September 16, 2013
Was Life On Earth Jump-Started By Icy Comet Impact?
[ Watch the Video: Comets May Have Provided Earth The Building Blocks Of Life ]
Lawrence LeBlond for redOrbit.com - Your Universe Online
An international group of scientists has discovered that life on Earth may have been jump-started when icy comets bombarded the planet billions of years ago.
Scientists from University College London, the University of Kent and Lawrence Livermore National Laboratory have published a paper, appearing on the Nature Geosciences website on September 15. In this paper, the team describes how collisions between icy comets and rocky planets can jump start life.
First predicted in 2010 by LLNL chemist Nir Goldman, PhD, the evidence came to light after scientists shock compressed an icy mixture, which then created a number of amino acids -- the building blocks of life.
This icy mixture is very similar to the composition of comets, indicating that the icy cosmic travelers have the correct elements needed to bring life to otherwise vacant rocky worlds. In such the same manner, rocky meteorites can bring life to icy worlds.
Goldman first posited that impact by icy comets billions of years ago provided the right elements to allow a variety of prebiotic compounds, such as amino acids, to jump start life on planet Earth. Amino Acids are critical to life, and Goldman’s work predicted that simple molecules found in comets containing water, ammonia, methanol and carbon dioxide, among others, could have supplied the materials needed to jump-start life. Once an impact occurred, the abundant supply of energy produced by the impact could have forced this prebiotic chemistry into overdrive.
The researchers in the latest study, which also includes Goldman, suggest that this process adds another chapter to the story of how life originated on planet Earth some 4.5 to 3.8 billion years ago when the planet was heavily bombarded by comets and meteorites.
"These results confirm our earlier predictions of impact synthesis of prebiotic material, where the impact itself can yield life-building compounds," Goldman said. "Our work provides a realistic additional synthetic production pathway for the components of proteins in our Solar System, expanding the inventory of locations where life could potentially originate."
Dr Zita Martins, coauthor from the Department of Earth Science and Engineering at Imperial College London, said, "Our work shows that the basic building blocks of life can be assembled anywhere in the Solar System and perhaps beyond. However, the catch is that these building blocks need the right conditions in order for life to flourish. Excitingly, our study widens the scope for where these important ingredients may be formed in the Solar System and adds another piece to the puzzle of how life on our planet took root."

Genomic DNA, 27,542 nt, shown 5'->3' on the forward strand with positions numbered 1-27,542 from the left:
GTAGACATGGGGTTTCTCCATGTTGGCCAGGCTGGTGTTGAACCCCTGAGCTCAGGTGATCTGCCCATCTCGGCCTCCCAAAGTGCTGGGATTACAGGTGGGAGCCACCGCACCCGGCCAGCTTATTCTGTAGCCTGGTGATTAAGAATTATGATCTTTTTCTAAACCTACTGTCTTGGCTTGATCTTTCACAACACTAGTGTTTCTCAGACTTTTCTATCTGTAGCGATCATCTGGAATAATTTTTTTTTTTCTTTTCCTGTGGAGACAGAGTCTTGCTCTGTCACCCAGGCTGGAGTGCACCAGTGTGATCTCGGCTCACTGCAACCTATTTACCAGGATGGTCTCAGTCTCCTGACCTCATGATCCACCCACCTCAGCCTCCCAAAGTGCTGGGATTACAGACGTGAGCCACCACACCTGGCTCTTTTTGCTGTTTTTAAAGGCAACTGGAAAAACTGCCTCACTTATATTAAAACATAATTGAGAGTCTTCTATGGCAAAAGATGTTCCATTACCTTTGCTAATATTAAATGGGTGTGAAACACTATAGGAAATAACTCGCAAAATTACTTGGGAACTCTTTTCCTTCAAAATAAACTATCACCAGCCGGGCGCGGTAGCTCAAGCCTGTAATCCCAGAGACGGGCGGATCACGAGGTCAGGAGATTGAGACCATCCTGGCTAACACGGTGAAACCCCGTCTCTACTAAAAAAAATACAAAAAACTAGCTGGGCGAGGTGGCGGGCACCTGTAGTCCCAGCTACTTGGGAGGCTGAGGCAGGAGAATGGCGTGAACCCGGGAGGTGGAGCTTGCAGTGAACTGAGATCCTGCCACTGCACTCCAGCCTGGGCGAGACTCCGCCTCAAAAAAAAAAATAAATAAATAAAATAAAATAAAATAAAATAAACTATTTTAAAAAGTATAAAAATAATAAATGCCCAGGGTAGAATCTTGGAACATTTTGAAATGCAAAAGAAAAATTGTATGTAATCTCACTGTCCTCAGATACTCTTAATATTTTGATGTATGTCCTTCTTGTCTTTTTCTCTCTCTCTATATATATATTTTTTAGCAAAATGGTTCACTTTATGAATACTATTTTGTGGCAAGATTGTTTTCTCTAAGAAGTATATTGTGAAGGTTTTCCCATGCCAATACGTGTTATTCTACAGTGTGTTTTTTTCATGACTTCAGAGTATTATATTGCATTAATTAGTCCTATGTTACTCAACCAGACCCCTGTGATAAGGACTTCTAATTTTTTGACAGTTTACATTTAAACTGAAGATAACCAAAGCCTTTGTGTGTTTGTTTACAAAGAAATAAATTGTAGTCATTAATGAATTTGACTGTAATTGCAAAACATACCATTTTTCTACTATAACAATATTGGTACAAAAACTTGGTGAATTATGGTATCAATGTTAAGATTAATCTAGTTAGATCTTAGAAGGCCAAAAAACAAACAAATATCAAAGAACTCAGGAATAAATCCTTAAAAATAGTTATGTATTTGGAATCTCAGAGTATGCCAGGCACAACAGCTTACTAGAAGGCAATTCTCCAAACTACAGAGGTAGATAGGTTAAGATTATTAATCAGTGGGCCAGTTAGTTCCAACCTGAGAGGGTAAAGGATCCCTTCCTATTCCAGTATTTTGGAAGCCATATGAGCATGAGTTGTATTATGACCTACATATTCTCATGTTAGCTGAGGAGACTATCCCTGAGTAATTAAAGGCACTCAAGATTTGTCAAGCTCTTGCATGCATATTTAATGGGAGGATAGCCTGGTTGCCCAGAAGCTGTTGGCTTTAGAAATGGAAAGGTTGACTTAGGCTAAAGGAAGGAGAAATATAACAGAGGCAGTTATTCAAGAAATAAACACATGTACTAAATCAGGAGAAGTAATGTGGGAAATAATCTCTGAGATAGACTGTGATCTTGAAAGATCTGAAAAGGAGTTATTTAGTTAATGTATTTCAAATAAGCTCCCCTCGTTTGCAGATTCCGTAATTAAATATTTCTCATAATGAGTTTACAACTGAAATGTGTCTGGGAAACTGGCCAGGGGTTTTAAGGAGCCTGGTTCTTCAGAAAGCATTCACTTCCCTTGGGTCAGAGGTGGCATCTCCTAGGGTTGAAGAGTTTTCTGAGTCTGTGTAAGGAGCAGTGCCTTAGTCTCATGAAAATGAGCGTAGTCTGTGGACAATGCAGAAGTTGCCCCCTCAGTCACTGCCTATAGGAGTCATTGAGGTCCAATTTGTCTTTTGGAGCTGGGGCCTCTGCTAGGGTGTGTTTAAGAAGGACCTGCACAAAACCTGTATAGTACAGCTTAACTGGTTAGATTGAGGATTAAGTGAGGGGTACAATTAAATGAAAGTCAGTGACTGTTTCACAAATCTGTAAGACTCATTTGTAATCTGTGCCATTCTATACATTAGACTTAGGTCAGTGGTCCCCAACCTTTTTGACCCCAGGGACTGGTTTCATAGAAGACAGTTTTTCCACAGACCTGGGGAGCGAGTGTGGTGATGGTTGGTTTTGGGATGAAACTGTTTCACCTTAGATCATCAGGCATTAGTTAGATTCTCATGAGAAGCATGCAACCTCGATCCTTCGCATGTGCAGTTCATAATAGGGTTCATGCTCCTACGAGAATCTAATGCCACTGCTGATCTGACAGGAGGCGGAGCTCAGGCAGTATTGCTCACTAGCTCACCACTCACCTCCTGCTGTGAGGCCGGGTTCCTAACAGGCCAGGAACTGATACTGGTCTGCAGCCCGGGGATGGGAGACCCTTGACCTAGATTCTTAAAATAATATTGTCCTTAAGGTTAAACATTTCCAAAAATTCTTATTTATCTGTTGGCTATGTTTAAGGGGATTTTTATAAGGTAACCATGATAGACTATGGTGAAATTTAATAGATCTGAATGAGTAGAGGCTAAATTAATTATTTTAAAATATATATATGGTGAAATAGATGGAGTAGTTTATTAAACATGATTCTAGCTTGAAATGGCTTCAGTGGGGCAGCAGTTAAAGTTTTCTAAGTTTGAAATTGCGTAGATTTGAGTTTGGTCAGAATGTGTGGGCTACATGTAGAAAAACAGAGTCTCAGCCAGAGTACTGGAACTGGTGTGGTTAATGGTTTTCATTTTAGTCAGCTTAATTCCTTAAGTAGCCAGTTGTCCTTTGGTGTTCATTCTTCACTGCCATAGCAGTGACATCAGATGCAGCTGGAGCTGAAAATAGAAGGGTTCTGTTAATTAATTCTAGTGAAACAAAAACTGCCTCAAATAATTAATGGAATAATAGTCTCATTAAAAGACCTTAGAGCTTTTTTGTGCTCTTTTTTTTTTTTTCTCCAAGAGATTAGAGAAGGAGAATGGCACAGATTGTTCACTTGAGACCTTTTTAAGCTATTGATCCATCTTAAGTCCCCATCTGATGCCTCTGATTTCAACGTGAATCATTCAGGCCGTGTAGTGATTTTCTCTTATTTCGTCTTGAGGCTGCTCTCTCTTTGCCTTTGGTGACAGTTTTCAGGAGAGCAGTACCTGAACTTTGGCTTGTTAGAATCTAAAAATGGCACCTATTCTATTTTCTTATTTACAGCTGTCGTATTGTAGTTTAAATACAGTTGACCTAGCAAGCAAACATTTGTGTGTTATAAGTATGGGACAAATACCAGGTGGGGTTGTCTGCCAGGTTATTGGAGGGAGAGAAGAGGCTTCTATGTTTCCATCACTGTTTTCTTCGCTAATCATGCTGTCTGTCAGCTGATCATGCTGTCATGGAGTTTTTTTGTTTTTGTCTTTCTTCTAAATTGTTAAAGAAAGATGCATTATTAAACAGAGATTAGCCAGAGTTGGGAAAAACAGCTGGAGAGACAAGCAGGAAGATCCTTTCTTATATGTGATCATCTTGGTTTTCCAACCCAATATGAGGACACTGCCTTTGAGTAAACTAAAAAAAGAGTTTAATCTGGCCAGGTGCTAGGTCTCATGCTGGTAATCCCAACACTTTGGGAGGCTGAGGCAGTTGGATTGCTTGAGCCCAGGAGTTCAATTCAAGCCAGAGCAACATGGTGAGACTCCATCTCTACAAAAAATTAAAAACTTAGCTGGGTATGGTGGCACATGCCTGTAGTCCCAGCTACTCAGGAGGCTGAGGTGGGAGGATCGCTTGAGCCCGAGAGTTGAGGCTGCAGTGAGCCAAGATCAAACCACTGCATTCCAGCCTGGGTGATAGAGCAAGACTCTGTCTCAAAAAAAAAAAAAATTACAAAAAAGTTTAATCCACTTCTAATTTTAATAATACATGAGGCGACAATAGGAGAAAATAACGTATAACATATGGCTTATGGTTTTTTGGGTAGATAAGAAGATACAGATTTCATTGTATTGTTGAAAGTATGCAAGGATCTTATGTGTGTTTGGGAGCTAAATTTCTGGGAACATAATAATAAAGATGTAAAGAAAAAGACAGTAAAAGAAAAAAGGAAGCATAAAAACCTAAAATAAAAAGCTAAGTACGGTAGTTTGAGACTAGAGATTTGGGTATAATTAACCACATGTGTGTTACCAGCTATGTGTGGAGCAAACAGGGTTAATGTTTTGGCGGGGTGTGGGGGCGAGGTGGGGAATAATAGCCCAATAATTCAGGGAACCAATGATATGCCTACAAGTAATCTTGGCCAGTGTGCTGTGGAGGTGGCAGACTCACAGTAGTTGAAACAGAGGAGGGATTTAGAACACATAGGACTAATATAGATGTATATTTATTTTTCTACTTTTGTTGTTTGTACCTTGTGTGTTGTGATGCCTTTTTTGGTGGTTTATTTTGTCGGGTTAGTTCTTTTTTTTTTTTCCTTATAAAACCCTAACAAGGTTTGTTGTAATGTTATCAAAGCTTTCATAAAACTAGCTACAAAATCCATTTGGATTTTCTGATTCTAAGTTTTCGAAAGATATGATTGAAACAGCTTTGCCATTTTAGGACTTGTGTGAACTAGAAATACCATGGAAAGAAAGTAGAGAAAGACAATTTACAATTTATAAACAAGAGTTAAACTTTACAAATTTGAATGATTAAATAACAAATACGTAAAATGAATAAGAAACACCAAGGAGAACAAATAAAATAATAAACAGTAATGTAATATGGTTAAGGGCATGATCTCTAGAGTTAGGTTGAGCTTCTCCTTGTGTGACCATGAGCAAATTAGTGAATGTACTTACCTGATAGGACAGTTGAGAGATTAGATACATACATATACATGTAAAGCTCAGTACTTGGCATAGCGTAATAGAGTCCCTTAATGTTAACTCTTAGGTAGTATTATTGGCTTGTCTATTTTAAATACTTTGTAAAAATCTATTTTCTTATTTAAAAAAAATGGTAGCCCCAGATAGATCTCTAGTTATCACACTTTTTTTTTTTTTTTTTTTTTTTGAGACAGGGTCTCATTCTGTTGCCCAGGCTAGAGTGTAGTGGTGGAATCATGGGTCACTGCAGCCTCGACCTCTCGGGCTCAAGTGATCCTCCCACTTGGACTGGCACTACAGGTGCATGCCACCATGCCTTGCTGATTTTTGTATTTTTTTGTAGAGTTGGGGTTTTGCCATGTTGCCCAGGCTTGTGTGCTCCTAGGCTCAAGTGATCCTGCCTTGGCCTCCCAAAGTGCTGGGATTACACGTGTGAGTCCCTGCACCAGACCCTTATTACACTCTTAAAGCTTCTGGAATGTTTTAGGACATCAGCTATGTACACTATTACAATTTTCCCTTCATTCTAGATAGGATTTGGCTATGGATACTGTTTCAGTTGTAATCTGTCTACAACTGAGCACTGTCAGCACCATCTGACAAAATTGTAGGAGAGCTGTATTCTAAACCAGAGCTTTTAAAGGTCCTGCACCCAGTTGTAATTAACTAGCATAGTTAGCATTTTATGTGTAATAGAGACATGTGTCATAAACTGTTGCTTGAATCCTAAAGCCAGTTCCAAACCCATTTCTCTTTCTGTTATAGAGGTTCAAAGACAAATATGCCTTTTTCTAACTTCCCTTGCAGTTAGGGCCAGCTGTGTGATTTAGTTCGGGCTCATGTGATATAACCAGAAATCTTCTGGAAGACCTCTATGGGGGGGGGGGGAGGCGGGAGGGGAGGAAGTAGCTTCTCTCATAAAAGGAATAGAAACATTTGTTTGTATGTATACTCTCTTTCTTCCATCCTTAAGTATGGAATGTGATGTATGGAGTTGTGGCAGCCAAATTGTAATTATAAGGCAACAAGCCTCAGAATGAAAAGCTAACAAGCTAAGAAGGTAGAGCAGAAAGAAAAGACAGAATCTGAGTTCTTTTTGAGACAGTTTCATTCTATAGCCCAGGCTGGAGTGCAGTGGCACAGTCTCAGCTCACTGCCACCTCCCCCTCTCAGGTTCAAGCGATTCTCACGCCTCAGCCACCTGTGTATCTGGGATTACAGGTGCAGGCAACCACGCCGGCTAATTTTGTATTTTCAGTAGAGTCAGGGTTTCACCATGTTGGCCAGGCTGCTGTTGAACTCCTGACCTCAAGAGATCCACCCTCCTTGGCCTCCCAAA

"This process demonstrates a very simple mechanism whereby we can go from a mix of simple molecules, such as water and carbon-dioxide ice, to a more complicated molecule, such as an amino acid. This is the first step towards life. The next step is to work out how to go from an amino acid to even more complex molecules such as proteins," added Dr Mark Price, coauthor from University of Kent.
For the latest study, the collaborators conducted a series of experiments similar to Goldman’s previous experiments in which a projectile was fired into a typical cometary ice mixture at speeds of 4.25 miles per second. Upon impact, several different types of amino acids began forming.
It is known that comets do contain simple ice mixtures and organic precursors of amino acids. The most recent discovery was that of Glycine – one of the simplest amino acids – in the comet Wild-2.
The team noted that it is possible that similar events may occur or likely have occurred elsewhere in the Solar System; Saturn’s moons Europa and Enceladus contain a mix of simple organics and water ice. The team concluded that if a rocky meteorite impacted either of these moons with enough force, enough energy should be produced to promote shock synthesis of more complex organic compounds, including life-building amino acids.
"This increases the chances of life originating and being widespread throughout our Solar System," Goldman said.
The team said this work underlines the importance of future space missions to these moons and other similar bodies to search for signs of life.